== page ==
We are mindful of the Supreme Court holdings in attorney discipline cases that assault with a deadly weapon does not involve moral turpitude per se.  (In re Rothrock (1940) 16 Cal.2d 449, 458–459, 106 P.2d 907;  see also In re Strick (1983) 34 Cal.3d 891, 902, 196 Cal.Rptr. 509, 671 P.2d 1251.)   In those cases, however, the court was concerned with determining an attorney's fitness to continue his practice according to the ethical standards of the legal profession.   With this in mind, the court held that the bare fact of conviction of assault with a deadly weapon did not involve moral turpitude as a matter of law, and it was necessary, therefore, that the court look behind the fact of conviction to ascertain the nature of the assault and the circumstances under which it occurred in order to determine the attorney's moral fitness to practice law.   Holding that the bare fact of a conviction for assault with a deadly weapon does not necessarily reflect upon an attorney's moral fitness to practice law is a far cry from holding that the fact of such conviction has some relevance—however tenuous—on the issue of a witness' credibility.   We are of the opinion that the Supreme Court's holding in In re Rothrock, supra, does not compel a finding that assault with a deadly weapon is not a crime involving moral turpitude within the meaning of Castro.

 In the instant case, the trial court failed to exercise its discretion pursuant to Evidence Code section 352 in determining that the prior conviction would be admissible for impeachment purposes.   Such failure was clearly error under Castro.  (People v. Castro, supra, 38 Cal.3d at p. 317, 211 Cal.Rptr. 719, 696 P.2d 111.)

We must, then, determine whether the error requires reversal of the judgment.

While it cannot be said that the evidence in this case was overwhelming, it was strong.   The testimony of Francisco Vela, which was accepted by the jury, provided substantial evidence to support defendant's conviction.   The defense theory of the case was that while defendant was in the store with Victor Lopez, defendant did not have a gun and did not take the bottle of tequila.   Defendant presented two witnesses in support of this theory.   Victor Lopez testified that he and defendant went into the store, purchased two sodas and a bottle of Calvert and left the store without incident.   He also testified that defendant did not have a gun.   The other witness was Josie Esparza who testified that she accompanied defendant and Lopez to the store but remained outside in the car.   When the two men returned, Lopez had two sodas.   She never saw a bottle of tequila and did not see a gun in defendant's possession.   Evidence supporting defendant's theory was thereforepresented to the jury and had defendant taken the stand, his testimony would have had to have paralleled that of Lopez in order to avoid impeaching his own defense witness.

As Presiding Justice Brown of this court stated in People v. Parrish (1985) 170 Cal.App.3d 336, 352–353, 217 Cal.Rptr. 700:

“We are aware of the doctrine developed by the progeny of People v. Beagle (1972) 6 Cal.3d 441 [99 Cal.Rptr. 313, 492 P.2d 1] ․ which hold in substance that if the defendant stayed off the stand as the result of a threat of impeachment by prior felonies and the felonies were not in fact admissible then reversal usually followed.   As the Supreme Court stated in People v. Barrick, supra, 33 Cal.3d 115, 130, [187 Cal.Rptr. 716, 654 P.2d 1243]:  ‘The record reveals that following the ruling on the Beagle motion, the attorney for the defendant advised him not to testify.   The court has no way of knowing what defendant's testimony would have been, thus, we have no basis for concluding that such testimony would not have affected the result.  “ ‘[E]rrors at a trial that deprive a litigant of the opportunity to present his version of the case ․ are ․ ordinarily reversible, since there is no way of evaluating whether or not they affected the judgment.’  (Traynor, [The Riddle of Harmless Error (1970)] at p. 68.)  ․” '  ‘Ordinarily’ does not mean ‘always.’   Our research has turned up no case wherein the Supreme Court has held that the error is reversible per se.   The rule by its terms indicates that the failure of the defendant to take the stand does not always result in reversal.”  (Fn. omitted.)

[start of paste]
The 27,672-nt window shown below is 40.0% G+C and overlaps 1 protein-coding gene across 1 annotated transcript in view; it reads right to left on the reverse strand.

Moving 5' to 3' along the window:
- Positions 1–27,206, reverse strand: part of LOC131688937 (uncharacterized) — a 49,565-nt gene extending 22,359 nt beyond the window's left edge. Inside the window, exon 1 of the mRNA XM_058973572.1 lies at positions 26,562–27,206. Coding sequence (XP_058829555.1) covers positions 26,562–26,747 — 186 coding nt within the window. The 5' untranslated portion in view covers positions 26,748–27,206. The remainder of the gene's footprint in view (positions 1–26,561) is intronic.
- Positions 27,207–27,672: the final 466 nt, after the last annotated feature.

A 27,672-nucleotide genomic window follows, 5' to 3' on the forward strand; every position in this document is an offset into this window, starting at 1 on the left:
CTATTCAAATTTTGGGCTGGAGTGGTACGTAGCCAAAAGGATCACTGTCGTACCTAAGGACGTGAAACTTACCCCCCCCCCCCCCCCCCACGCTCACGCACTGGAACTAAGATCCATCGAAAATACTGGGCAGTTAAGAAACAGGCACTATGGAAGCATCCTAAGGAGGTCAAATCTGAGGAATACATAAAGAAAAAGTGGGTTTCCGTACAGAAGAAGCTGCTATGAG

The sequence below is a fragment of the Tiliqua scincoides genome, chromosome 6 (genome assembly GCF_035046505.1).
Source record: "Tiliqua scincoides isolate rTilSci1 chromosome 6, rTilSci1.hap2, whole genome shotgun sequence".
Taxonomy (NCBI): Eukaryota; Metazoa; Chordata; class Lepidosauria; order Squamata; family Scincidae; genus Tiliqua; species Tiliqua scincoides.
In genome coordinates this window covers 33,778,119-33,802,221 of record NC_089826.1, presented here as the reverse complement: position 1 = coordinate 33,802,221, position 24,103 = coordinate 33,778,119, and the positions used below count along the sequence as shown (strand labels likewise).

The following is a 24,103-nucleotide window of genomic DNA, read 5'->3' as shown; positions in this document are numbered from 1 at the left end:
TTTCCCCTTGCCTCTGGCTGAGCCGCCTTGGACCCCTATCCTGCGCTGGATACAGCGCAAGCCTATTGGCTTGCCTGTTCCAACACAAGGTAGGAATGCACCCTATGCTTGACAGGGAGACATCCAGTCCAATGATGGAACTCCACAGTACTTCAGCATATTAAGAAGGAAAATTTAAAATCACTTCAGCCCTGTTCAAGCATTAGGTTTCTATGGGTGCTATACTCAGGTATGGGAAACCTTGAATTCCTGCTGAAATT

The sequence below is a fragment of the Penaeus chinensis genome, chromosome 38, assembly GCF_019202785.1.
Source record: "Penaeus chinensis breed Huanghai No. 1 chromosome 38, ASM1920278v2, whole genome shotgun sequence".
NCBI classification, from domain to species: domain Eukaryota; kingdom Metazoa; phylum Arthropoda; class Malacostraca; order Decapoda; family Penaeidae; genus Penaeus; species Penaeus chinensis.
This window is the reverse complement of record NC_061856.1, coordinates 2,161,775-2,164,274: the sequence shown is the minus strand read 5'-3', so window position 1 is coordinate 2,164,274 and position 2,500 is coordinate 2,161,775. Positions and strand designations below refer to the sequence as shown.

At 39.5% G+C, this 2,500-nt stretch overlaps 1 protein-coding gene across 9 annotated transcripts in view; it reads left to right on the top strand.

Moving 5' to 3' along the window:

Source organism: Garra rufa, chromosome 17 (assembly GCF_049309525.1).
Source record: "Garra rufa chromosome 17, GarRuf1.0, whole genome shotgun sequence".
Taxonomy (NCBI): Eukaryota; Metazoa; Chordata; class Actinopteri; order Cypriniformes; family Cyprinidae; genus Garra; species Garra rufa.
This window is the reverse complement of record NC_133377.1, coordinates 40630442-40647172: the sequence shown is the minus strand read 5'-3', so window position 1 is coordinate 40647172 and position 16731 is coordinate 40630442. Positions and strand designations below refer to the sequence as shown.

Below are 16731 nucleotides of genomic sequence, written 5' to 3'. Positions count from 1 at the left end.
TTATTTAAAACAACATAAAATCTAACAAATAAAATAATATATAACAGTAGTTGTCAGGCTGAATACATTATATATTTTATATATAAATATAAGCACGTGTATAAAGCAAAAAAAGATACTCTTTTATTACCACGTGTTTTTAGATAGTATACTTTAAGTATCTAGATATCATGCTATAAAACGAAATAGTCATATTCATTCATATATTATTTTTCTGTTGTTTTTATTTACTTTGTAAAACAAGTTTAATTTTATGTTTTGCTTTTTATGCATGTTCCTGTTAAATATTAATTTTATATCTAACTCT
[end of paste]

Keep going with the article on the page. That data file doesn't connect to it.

The instant case is similar, in principle, to People v. Fisher (1984) 153 Cal.App.3d 826, 833–835, 200 Cal.Rptr. 683, in which the court ultimately held, on the facts of the case, that the error was harmless even though the defendant failed to testify.   In Fisher, the defendant had presented an alibi defense witness.  (See also People v. Anjell (1979) 100 Cal.App.3d 189, 198–199, 160 Cal.Rptr. 669.)

Upon review of the entire record, we conclude it is not reasonably probable that a result more favorable to defendant would have occurred in the absence of the error.  (People v. Castro, supra, 38 Cal.3d at p. 319, 211 Cal.Rptr. 719, 696 P.2d 111, citing People v. Watson (1956) 46 Cal.2d 818, 836, 299 P.2d 243.)

In view of our conclusion that the error was harmless, we need not address the People's suggestion that defendant should be deemed to have waived the issue on appeal since he failed to testify at trial.  (Luce v. United States (1984) 469 U.S. 38, 105 S.Ct. 460, 83 L.Ed.2d 443.)

VII3

Was defendant's five-year enhancement under section 667 illegal because the prior felony conviction was suffered prior to the passage of Proposition 8?

 VIIIMay defendant's prior conviction of section 245, subdivision (a), be deemed a serious felony pursuant to section 667?

Section 667 provides in pertinent part:

“(a) Any person convicted of a serious felony who previously has been convicted of a serious felony in this state or of any offense committed in another jurisdiction which includes all of the elements of any serious felony, shall receive, in addition to the sentence imposed by the court for the present offense, a five-year enhancement for each such prior conviction on charges brought and tried separately.   The terms of the present offense and each enhancement shall run consecutively.

“․

“(d) As used in this section ‘serious felony’ means a serious felony listed in subdivision (c) of section 1192.7.”